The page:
Monday, July 27, 2015

Fear and the Power of Words

One of the things that Ms. Townsend mentioned when I was in contact with her, is how she brings horror to life.

"To dare to live alone is the rarest courage; since there are many who had rather meet their bitterest enemy in the field, than their own hearts in their closet." - Charles Caleb Colton

She talked about the power of being alone, being isolated. And when I thought about it, that's the biggest fear I've ever had, the cause of some of the most terrifying moments in my life.

For example, as a child I went to camp, as many do, and the guys thought it would be funny to lock me in a closet. Now, I grew up camping with my father, so the dark has never scared me. But that moment when the dark closed around me, and I heard their voices fade away, that was when the fear caught me. Watching horror movies with friends doesn't have nearly as intense of an impact as watching one alone. When the car stalls in the middle of nowhere, it's not the car problems, it's how to return to civilization that grabs the mind.

And Townsend isn't the only one who has grasped the idea of isolation as a fear-inducing factor. Some of the greatest horror movies and books use this technique.

Let's start with a classic: Psycho. There aren't many who don't recognize the sound of the knife descending in Hitchcock's classic work. And what brought it to be so scary? What's the big deal about someone running around with a knife? The fact that it's in the middle of nowhere. A hotel that's been forgotten by most of civilization.

Want something a little more recent? How about the Blair Witch Project? They run around the woods, being picked off when they're alone... Until nothing but the film remains.

If that's still not recent enough for you, I'll remind you of Mama. Mama is now considered one of the 30 scariest horror movies of all time. And why? Why is that so scary? The uncle of the two girls is often alone with them, or Annabel is. When all the scary stuff goes down, the people are alone, experiencing the paranormal events on their own. Ditto for the Insidious series. Why d'you think they send the characters into a dimension where they can't interact with other humans? To up the fear ante, of course!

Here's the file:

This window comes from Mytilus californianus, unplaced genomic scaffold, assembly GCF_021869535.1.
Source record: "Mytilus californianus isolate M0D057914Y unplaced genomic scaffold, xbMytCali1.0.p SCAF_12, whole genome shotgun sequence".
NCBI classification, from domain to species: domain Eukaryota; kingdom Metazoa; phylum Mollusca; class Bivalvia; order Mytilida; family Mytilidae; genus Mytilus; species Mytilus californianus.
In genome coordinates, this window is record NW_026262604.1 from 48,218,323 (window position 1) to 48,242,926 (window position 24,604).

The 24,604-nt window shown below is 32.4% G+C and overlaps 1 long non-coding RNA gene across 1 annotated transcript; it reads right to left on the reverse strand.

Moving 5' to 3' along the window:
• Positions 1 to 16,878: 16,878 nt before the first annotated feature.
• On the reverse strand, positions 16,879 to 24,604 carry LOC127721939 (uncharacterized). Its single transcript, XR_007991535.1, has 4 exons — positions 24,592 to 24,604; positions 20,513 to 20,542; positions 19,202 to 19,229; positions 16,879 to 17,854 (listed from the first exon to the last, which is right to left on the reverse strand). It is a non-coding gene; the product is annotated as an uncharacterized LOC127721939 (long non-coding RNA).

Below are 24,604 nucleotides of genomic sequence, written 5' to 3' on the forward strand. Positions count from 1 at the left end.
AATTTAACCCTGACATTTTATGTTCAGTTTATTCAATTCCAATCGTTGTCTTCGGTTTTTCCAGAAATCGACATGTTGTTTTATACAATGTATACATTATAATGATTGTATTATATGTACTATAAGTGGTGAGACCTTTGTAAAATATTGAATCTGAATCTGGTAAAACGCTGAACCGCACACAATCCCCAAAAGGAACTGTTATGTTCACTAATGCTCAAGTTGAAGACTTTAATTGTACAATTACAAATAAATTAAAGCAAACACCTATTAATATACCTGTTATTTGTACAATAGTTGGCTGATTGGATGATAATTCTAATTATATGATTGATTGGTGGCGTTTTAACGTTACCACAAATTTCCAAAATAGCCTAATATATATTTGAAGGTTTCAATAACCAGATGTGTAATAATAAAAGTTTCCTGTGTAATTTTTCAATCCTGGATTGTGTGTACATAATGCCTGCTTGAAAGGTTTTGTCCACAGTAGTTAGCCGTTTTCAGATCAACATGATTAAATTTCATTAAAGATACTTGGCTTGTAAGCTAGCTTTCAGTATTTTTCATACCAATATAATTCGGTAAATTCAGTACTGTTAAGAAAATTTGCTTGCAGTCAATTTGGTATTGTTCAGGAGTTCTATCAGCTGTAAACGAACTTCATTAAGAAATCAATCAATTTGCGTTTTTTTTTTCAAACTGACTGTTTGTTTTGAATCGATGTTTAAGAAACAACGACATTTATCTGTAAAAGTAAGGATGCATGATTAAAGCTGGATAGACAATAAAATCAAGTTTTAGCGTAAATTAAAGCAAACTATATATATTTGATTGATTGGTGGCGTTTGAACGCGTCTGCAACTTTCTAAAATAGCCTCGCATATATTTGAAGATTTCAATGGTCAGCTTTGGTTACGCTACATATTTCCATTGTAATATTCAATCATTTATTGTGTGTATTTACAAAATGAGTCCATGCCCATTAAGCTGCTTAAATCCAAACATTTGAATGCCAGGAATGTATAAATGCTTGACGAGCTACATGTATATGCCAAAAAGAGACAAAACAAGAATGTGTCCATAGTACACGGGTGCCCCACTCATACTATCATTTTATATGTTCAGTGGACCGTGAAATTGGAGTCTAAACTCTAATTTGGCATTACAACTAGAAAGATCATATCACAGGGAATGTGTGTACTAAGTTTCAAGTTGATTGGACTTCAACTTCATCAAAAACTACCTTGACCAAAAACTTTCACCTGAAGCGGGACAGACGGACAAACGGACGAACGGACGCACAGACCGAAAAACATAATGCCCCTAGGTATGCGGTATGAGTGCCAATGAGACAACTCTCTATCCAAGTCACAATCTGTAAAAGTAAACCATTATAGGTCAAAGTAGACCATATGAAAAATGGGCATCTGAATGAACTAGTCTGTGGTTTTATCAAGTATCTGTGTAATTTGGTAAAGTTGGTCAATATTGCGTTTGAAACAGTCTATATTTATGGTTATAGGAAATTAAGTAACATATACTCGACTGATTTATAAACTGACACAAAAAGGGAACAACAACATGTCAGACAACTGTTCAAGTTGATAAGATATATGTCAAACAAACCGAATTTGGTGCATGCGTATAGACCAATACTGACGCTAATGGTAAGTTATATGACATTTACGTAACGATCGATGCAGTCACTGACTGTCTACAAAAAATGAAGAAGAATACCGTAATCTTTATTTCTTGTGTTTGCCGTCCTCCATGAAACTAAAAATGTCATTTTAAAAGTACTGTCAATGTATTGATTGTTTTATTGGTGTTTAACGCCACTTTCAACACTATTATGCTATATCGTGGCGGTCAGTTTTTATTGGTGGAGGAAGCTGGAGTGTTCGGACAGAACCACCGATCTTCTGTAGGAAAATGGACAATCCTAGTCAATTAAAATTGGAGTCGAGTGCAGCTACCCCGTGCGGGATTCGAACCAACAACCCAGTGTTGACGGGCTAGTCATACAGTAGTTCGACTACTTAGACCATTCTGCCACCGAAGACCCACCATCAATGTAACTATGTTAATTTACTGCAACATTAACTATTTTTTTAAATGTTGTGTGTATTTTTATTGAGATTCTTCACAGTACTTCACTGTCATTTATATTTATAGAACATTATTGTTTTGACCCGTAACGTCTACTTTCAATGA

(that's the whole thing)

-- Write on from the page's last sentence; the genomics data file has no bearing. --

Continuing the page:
Still from Mama
In fact, looking down the list of the 30 Scariest Horror Movies, I see that it's a going trend, which doesn't surprise me. Isn't this one of the biggest fears that they talk about? "Dying alone." As if dying itself wasn't bad enough? Being alone is a universal fear, and therein lies the power of Towsend's choices in writing.
Still from The Forlorned

Fast forward to June 21, 2015. Angela J. Townsend released her second horror novel, The Forlorned. In The Forlorned, the main character, Tom Doherty, is  removed to a god-forsaken island to work on the lighthouse. Beyond that, he's miles away from his hometown, so the people he meets and the friends he makes are new to him. As far as he knows, they could be pulling his leg. Doherty is brought to a completely new habitat. He is, put simply, removed from all the world.

River of Bones Poster
On a side note, this is not the first time Townsend has used this tactic.
Townsend is also the author of River of Bones, a horror novel based in Louisiana. In it, the main character, a girl by the name of Dharma, is left home alone but for her little brother. In case you were thinking, "at least she has someone," that same young, innocent boy is attacked, leaving Dharma not only fending for her own life, but also responsible for her little brother.

For anyone who hasn't figured it out yet, I'm a big fan of Ms. Townsend's work. But I'm not the only one. In reviews, River of Bones (19 reviews) has 4.4/5 stars, and 5/5 on The Forlorned (which had 11 reviews after I posted mine, but is apparently having issues, and only has 6 now).
Still from River of Bones book trailer.
I'm willing to go on record saying this will grace my bookshelf for years to come, resting next to the works of such authors as J.K. Rowling, J.R.R. Tolkien, James Peterson, James Dashner, Yann Martel, and Max Brooks. And I'd recommend it to any other readers out there.

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